UK & World News

  • 3 September 2014, 0:46

Rotherham Abuse Scandal: Twelve New Victims

Twelve more victims have come forward with allegations of child sexual abuse inRotherham, police have said.

South Yorkshire Chief Constable David Crompton said the dozen had reported the claims since a damning report was published last week into a child sex exploitation scandal in the town.

The Jay Report criticised the failure of both Rotherham Council and South Yorkshire Police to respond to the abuse of 1,400 young people between 1997 and 2013.

The report detailed harrowing examples of girls from the town - many of them in local authority care - who were raped, trafficked and threatened with extreme violence.

It found senior council officers, elected members and police officers were aware of the problem for years but failed to tackle it.

Mr Crompton told an MPs' committee he now has 62 officers dedicated to dealing with child sex abuse, compared to just three in 2010 and eight in 2012.

And he said 104 convictions had been secured since the start of 2013, while 40 more suspects were on bail.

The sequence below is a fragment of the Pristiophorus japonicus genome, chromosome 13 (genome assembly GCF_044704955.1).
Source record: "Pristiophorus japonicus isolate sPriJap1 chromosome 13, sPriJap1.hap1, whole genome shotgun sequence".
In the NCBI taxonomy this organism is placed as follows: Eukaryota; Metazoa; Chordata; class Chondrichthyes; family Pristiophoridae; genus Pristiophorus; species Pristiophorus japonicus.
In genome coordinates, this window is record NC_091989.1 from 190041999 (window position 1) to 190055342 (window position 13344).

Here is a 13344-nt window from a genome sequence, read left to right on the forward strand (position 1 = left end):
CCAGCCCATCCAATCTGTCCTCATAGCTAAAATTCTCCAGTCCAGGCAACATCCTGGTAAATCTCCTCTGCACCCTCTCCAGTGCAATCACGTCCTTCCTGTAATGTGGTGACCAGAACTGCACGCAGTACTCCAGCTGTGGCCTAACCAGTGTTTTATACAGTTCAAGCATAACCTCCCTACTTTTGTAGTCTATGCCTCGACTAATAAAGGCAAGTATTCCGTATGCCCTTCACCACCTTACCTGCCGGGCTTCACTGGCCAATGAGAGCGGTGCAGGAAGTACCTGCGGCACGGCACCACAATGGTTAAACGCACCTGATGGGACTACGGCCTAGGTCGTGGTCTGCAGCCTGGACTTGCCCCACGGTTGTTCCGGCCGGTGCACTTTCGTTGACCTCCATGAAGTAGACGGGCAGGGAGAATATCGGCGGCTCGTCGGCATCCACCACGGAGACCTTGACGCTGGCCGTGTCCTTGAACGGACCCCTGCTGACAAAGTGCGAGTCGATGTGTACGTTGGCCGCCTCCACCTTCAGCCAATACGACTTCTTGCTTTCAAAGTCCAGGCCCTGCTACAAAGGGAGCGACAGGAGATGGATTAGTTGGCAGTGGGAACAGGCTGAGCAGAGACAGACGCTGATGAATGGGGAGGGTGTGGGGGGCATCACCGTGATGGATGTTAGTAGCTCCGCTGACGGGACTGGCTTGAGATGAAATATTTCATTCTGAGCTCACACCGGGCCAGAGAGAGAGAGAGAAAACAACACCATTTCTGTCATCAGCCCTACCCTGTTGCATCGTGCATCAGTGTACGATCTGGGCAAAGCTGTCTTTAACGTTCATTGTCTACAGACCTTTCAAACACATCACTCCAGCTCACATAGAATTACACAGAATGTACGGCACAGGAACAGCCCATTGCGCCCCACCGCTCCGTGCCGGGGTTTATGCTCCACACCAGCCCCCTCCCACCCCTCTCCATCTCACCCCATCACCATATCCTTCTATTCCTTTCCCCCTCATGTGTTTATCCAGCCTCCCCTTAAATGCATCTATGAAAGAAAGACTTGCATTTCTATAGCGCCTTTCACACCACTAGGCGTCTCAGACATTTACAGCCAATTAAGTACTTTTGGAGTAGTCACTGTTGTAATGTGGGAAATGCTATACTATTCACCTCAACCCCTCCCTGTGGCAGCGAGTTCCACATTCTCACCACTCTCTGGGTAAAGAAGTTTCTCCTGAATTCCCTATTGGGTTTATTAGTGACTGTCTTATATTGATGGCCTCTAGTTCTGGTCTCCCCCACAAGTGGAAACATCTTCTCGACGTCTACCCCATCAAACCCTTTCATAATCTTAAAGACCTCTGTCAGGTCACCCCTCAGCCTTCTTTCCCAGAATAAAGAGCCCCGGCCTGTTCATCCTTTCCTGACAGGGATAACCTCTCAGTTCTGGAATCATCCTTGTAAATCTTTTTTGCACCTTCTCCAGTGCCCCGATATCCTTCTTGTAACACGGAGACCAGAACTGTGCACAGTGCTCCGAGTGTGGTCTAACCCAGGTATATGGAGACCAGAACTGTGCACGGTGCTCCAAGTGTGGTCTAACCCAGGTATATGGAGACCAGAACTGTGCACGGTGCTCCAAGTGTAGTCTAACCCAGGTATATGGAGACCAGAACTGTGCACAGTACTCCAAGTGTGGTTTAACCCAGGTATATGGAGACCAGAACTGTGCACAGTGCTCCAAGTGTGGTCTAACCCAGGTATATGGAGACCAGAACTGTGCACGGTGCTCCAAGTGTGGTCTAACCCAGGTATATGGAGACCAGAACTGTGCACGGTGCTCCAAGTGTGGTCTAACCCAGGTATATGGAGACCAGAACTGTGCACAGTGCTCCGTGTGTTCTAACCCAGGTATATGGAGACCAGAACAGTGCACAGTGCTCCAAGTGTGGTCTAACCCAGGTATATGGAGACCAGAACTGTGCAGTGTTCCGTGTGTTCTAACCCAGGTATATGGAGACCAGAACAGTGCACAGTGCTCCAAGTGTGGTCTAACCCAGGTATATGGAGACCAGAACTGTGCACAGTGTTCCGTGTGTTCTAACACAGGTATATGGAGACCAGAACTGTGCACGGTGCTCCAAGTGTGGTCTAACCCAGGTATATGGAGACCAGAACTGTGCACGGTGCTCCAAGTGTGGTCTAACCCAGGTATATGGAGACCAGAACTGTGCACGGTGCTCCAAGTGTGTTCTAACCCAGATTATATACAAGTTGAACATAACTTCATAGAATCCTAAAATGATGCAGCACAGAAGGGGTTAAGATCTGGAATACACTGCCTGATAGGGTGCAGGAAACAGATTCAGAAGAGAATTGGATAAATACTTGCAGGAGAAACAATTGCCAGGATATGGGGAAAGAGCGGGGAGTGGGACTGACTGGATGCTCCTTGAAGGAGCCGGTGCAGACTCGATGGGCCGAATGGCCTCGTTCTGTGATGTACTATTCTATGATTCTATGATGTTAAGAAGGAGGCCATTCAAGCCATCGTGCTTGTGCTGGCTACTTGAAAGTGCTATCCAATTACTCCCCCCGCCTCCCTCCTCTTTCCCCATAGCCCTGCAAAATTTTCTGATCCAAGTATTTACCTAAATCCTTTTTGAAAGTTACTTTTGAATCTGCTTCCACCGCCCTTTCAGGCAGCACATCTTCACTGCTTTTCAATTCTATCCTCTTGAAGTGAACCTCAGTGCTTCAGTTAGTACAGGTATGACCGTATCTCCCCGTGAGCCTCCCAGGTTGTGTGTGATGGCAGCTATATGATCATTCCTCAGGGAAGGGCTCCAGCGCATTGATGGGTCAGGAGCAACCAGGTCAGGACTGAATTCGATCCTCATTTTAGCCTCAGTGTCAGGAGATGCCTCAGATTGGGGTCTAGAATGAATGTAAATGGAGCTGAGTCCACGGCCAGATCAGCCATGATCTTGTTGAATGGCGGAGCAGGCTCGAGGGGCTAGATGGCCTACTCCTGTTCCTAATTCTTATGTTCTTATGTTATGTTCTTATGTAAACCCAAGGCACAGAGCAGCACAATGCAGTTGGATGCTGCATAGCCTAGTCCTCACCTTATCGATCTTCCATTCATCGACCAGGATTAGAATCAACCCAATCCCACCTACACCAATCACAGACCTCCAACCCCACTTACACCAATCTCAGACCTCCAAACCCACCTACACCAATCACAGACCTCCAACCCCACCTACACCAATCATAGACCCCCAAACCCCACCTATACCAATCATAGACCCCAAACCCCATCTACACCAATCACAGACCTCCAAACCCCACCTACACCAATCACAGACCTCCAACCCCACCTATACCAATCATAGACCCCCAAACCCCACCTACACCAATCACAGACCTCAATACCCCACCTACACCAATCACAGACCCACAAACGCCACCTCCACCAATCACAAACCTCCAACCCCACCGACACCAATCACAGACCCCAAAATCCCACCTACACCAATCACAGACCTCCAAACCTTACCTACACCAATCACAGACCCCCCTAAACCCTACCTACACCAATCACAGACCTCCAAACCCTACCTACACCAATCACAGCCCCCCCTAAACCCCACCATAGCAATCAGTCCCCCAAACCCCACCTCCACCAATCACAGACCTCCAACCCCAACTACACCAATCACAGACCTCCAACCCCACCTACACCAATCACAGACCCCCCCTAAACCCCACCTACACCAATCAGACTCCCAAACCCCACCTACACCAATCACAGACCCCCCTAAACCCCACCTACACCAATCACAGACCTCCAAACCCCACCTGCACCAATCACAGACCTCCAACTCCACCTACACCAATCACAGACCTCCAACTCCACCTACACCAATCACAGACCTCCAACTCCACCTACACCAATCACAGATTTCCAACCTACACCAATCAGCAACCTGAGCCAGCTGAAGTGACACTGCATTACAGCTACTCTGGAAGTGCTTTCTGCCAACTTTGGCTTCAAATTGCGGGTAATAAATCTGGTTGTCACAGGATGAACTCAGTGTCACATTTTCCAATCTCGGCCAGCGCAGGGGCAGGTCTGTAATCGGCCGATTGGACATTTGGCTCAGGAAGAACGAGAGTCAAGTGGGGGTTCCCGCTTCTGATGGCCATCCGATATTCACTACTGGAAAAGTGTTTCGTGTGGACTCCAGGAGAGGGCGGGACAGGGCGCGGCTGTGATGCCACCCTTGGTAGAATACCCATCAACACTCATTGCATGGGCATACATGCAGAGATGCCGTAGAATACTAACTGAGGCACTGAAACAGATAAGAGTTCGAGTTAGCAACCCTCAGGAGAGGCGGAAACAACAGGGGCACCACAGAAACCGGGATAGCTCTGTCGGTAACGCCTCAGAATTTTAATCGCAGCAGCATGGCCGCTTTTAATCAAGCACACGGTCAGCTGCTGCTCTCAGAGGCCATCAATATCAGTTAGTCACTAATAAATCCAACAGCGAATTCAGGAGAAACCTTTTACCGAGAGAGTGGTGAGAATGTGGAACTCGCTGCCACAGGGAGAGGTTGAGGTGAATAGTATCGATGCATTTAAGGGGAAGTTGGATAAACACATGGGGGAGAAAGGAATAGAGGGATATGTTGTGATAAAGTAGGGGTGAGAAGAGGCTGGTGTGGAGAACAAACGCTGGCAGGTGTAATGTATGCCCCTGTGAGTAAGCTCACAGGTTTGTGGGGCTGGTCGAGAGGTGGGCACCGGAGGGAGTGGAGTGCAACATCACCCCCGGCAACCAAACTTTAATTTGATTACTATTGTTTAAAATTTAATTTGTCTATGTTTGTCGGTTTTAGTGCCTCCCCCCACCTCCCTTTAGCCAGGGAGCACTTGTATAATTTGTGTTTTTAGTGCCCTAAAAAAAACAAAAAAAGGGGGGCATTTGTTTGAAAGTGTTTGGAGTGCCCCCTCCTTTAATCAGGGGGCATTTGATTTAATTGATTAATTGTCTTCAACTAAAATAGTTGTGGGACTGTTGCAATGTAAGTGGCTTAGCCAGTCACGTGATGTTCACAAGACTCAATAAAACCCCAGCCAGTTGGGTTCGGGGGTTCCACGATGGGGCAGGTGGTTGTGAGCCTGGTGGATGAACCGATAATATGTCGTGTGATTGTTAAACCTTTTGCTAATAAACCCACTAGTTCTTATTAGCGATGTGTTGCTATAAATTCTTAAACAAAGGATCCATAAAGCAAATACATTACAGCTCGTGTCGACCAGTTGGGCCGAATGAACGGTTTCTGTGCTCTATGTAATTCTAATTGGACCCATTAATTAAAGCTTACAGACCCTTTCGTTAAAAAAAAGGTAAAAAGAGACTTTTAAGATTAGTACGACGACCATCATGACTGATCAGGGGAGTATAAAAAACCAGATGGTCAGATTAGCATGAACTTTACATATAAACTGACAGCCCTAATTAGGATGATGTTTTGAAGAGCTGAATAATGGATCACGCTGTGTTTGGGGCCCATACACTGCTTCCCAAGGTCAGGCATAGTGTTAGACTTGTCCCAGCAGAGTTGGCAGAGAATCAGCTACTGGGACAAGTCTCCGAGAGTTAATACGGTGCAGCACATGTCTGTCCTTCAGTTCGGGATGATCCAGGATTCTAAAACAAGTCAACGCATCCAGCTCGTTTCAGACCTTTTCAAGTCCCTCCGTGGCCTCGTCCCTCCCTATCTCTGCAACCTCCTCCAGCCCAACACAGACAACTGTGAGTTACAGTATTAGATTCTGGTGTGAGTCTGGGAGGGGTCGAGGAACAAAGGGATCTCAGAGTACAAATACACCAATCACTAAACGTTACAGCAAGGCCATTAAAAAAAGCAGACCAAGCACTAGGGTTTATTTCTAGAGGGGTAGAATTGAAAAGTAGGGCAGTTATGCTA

His force is conducting nine "multiple victim, multiple offender" investigations, including two in Rotherham, he said.

An independent inquiry by an external police force will look into the force's handling of sex abuse complaints.

Meanwhile, Home Secretary Theresa May has said Rotherham Council and South Yorkshire Police were guilty of a "complete dereliction of duty" over the scandal.

Addressing MPs in the House of Commons, she said the Jay Report made "shocking reading," adding there was no excuse for victims' appeals for help being ignored.

She said: "We must ensure these perpetrators are brought to justice. We will not delay in taking action now to protect children who are at risk of sexual exploitation.

"All local authorities working with other public bodies, like the police, health and children's services, have a responsibility to keep our children safe."

Mrs May said she would be chairing meetings with other ministers to look at what happened in Rotherham and consider what can be done to prevent the situation happening again.

Her comments come as South Yorkshire's Police and Crime Commissioner is expected to face a grilling from MPs after his refusal to resign over the Rotherham abuse scandal.

Shaun Wright was responsible for children's services at the town council for five of the 16 years when children were reported to have been targeted by gangs of older men.

The Home Affairs Select Committee will ask Mr Wright to appear on September 10, along with Rotherham Council's chief executive Martin Kimber and director of children and young people's services Joyce Thacker.

Mr Wright has faced mounting pressure to step down following the Jay Report.

He quit the Labour Party last week after it threatened to suspend him over the scandal.

But he has so far refused to quit as police commissioner despite calls from a number of senior figures, including Prime Minister David Cameron.

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